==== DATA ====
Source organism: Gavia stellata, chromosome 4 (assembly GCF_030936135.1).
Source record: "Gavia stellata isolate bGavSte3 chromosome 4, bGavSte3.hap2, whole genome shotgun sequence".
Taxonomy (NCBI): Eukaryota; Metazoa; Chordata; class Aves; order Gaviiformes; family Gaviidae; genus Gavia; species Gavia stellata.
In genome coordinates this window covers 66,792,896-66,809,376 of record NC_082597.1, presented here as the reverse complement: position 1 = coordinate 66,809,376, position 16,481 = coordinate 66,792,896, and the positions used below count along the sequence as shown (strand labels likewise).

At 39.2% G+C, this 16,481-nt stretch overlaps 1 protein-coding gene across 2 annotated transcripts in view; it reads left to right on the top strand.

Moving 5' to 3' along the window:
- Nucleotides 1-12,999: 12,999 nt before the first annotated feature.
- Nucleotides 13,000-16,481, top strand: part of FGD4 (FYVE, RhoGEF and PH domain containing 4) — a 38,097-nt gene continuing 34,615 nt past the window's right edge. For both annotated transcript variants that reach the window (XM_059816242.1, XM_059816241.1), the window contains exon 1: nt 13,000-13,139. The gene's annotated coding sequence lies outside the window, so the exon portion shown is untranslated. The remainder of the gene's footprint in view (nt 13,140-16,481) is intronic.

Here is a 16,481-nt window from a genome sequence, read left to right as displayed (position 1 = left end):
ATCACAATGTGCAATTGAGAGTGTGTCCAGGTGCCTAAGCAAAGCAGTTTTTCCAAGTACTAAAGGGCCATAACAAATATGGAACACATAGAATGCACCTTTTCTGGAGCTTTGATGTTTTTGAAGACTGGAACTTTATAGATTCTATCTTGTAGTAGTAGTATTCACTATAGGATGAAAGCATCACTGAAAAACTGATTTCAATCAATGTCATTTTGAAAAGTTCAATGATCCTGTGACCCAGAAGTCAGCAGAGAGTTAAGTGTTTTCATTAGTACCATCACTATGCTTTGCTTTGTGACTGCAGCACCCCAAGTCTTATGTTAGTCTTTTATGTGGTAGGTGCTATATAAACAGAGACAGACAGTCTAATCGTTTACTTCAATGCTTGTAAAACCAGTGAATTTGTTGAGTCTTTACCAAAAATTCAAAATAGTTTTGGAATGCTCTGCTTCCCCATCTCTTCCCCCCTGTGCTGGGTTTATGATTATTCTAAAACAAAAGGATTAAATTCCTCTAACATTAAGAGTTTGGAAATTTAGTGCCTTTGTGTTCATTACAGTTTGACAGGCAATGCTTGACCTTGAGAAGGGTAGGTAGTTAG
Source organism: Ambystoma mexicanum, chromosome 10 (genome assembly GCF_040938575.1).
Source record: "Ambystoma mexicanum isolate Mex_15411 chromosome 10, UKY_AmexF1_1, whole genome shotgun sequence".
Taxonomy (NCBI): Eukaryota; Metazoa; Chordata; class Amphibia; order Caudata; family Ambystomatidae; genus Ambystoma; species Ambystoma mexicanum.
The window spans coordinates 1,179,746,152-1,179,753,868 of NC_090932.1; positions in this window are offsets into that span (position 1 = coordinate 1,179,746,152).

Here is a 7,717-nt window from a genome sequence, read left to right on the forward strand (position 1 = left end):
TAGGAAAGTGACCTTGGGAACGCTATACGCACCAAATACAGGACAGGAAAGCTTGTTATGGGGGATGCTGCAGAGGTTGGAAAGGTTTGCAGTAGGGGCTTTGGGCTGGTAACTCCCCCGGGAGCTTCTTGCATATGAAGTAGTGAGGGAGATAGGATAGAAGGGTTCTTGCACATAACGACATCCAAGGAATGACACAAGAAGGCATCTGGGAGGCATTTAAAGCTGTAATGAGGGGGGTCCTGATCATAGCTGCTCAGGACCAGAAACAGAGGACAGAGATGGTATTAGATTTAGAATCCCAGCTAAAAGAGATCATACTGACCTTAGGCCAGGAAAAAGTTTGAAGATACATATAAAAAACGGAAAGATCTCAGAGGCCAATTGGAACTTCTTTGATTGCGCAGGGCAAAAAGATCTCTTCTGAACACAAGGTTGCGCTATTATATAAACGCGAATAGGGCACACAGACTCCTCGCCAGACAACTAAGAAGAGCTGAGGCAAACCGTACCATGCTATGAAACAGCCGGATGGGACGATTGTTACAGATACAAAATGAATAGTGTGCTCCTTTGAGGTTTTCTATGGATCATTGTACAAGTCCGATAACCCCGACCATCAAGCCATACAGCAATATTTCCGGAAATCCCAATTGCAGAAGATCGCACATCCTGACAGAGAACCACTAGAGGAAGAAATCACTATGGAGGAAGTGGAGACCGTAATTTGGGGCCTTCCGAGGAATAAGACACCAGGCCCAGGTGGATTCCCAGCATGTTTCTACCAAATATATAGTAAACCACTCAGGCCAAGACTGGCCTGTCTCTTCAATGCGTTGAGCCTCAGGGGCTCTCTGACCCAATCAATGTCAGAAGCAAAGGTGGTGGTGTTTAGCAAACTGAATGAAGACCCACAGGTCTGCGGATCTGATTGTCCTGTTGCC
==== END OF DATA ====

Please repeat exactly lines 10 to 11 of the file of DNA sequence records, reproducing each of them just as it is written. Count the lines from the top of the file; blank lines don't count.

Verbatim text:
ATCACAATGTGCAATTGAGAGTGTGTCCAGGTGCCTAAGCAAAGCAGTTTTTCCAAGTACTAAAGGGCCATAACAAATATGGAACACATAGAATGCACCTTTTCTGGAGCTTTGATGTTTTTGAAGACTGGAACTTTATAGATTCTATCTTGTAGTAGTAGTATTCACTATAGGATGAAAGCATCACTGAAAAACTGATTTCAATCAATGTCATTTTGAAAAGTTCAATGATCCTGTGACCCAGAAGTCAGCAGAGAGTTAAGTGTTTTCATTAGTACCATCACTATGCTTTGCTTTGTGACTGCAGCACCCCAAGTCTTATGTTAGTCTTTTATGTGGTAGGTGCTATATAAACAGAGACAGACAGTCTAATCGTTTACTTCAATGCTTGTAAAACCAGTGAATTTGTTGAGTCTTTACCAAAAATTCAAAATAGTTTTGGAATGCTCTGCTTCCCCATCTCTTCCCCCCTGTGCTGGGTTTATGATTATTCTAAAACAAAAGGATTAAATTCCTCTAACATTAAGAGTTTGGAAATTTAGTGCCTTTGTGTTCATTACAGTTTGACAGGCAATGCTTGACCTTGAGAAGGGTAGGTAGTTAG
Source organism: Ambystoma mexicanum, chromosome 10 (genome assembly GCF_040938575.1).